If energy and other green taxes are introduced in a revenue-neutral manner, we would have an ecological tax reform rather than the imposition of additional taxes. The reform would encourage human labour, the creation of added value and corporate activities, by substantially lowering the penalties they face currently. It would result in gradually driving wasteful technologies, consumption patterns and infrastructures out of the market (fig 6). To avoid negative distribution effects, some compensation should be offered; in the European context it might be sufficient to lower the Value Added Tax (VAT) which has very similar distributive effects as green taxes. But additional compensation may have to be considered.
Ecological tax reform should proceed slowly but steadily to avoid negative disruptions for producers and consumers. This would allow sufficient time for development in technology, the setting-up of the infrastructure and training and cultural changes. The time frame for such a transition would be in the region of 20 to 50 years.
Some people doubt that there is any price elasticity in the consumption of basic commodities, but they normally think of only short-term elasticity. Long-term elasticity may be observed by examining price levels in different countries over a reasonably long period. Figure 7 shows the per capita petrol consumption of different OECD countries plotted against the petrol price. The negative correlation is striking. For practical reasons, the optimum would be a revenue-neutral tax reform, increasing prices by 5 per cent annually for fossil and nuclear energy, for water and for bulk minerals. In the energy field, many countries begin the process simply by cutting existing tax privileges and subsidies. For problematic substances such as mercury, chlorine, nitrates and the sulphur found in fossil fuels, the price increase could be steeper, without harming the economy. And, to encourage recycling, the tax should apply only to virgin material.
Let us examine the effects such a change might have on different budgets. Energy costs in German industry are estimated to represent some 3.5 per cent of total costs. If energy prices rise by 5 per cent, cost increases would be 0.175 per cent. For private households, the figure would be about 0.25 per cent.
We can further assume macro-economic energy productivity gains of some 3 per cent per year -- a very modest estimate. If energy consumption thus decreases by 3 per cent per year without sacrificing energy services, the annual energy cost differential would be reduced to 2 per cent (5 per cent minus 3 per cent) and the total cost differential for industry would fall to an insignificant 0.07 per cent per year. Moreover, if simultaneous tax reductions worth some 0.2 per cent of total costs are factored in, there would be overall economic benefits for industry as a whole.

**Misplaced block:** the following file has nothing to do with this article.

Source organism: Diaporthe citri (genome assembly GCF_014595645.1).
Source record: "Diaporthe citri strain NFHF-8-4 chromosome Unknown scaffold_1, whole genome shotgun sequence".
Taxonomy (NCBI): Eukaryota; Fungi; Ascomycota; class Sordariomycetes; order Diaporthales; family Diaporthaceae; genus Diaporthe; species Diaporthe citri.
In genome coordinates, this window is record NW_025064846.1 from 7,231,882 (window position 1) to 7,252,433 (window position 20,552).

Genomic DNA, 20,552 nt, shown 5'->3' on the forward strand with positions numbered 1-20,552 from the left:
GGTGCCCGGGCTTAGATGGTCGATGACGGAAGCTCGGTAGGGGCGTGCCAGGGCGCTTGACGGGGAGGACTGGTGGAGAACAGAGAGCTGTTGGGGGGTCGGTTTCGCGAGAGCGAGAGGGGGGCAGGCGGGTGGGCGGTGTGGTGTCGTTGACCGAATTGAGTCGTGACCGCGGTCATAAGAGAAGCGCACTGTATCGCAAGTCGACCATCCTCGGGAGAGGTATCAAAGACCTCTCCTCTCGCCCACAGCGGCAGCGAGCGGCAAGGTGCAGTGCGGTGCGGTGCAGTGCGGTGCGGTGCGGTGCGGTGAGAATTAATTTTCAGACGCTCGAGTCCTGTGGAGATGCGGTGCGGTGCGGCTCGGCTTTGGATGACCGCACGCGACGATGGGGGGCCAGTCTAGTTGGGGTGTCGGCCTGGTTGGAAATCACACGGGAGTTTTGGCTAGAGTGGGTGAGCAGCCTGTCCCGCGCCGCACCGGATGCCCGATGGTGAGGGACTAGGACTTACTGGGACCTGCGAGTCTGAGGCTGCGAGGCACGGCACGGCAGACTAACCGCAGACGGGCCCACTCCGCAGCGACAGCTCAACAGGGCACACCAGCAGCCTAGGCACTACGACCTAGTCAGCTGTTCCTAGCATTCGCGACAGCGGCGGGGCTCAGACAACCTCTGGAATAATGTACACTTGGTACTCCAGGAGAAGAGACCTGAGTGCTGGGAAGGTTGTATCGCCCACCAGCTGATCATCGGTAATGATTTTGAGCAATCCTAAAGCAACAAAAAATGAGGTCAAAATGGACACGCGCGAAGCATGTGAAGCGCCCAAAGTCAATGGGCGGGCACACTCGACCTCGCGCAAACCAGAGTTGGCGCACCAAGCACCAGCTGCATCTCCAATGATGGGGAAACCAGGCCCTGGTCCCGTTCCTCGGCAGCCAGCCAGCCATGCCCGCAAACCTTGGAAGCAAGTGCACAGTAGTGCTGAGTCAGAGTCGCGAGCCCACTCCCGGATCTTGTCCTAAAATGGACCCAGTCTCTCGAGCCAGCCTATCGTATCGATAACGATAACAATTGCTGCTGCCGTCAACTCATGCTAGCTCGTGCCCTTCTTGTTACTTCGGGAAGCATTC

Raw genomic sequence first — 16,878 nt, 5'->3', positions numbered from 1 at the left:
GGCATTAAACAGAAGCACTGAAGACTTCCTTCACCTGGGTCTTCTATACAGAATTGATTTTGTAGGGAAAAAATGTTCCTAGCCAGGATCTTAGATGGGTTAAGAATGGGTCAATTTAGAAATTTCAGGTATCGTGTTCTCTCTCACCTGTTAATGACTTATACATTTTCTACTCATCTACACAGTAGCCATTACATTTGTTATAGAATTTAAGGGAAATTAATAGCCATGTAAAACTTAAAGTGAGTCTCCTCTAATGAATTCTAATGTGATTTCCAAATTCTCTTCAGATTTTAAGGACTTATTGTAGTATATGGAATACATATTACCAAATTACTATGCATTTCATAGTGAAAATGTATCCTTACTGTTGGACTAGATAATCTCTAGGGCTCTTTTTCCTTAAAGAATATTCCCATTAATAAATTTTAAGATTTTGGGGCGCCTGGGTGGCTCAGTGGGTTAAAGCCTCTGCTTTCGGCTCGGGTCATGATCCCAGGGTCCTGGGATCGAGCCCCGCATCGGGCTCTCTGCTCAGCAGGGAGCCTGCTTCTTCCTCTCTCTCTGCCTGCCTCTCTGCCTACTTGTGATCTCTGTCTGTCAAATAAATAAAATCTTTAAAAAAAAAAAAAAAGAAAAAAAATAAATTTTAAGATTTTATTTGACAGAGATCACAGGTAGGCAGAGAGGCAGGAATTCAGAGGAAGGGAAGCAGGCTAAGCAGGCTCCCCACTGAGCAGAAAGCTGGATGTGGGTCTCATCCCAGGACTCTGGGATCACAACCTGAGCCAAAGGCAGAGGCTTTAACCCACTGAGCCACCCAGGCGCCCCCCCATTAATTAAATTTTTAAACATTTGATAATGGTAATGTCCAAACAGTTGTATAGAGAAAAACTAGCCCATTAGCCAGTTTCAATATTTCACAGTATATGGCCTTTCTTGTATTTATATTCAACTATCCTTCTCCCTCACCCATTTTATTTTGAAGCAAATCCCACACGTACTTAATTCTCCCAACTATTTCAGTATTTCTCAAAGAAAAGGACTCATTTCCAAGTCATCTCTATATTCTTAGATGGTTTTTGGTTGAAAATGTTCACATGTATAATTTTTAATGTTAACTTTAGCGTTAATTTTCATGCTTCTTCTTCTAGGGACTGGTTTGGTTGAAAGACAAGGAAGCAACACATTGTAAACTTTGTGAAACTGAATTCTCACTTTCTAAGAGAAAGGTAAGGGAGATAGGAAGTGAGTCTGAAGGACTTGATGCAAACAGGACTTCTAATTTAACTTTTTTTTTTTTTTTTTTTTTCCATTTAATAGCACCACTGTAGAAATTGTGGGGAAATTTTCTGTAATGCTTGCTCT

For countries like Bangladesh, Egypt or Nicaragua, an increase in energy productivity should provide even more economic benefits than for Germany or Japan. Iran, for instance, would gain far more from a national water pricing policy that radically increases water productivity than would Britain or Canada. Energy productivity gains also help to avoid environmental costs, construction costs for power plants as well as other costs involved in energy production. Thus, they provide multiple benefits.
Obviously, we should not abandon or even freeze command-and-control policies. To cut dioxin releases or chloro-fluoro-carbon (CFC) emissions, a chlorine tax is not even enough. Certain highly toxic substances must be banned altogether. Accident prevention and landscape planning require other legal measures than just pricing.
However, some classical waste and pollution problems will simply disappear when ecological tax reform has worked for some time. Much of the present so-called waste would be turned into valuable materials once energy and raw material prices have risen sufficiently. Dioxin loads could be substantially reduced when chlorine ceases to be cheaply available. Eutrophication of surface water would recede as rising energy prices reduce the influx of nutrients.
Accordingly, after 10 or 20 years of ecological tax reform, it would not be surprising if a new generation of legislators begin cleaning up the thicket of ineffectual environmental regulations that now annoys the corporate world. In particular, they could drop regulations introduced without due consideration in response to local disasters, which have subsequently caused many headaches for company managers.
In place of the current uneven pace of environmental regulation, we would have a long-term, gradual process of tax reform. That sounds too good to be true for the business world and of course, some companies would be on the losing side. But environmental collapse or sudden political panic would produce far more losers.
Ernst Ulrich von Weizsacker is a member of the Club of Rome and the president of the Wuppertal Institute for Climate, Environment and Energy. He has co-authored a recent book entitled, Ecological Tax Reform: Policy Proposal for Sustainable Development.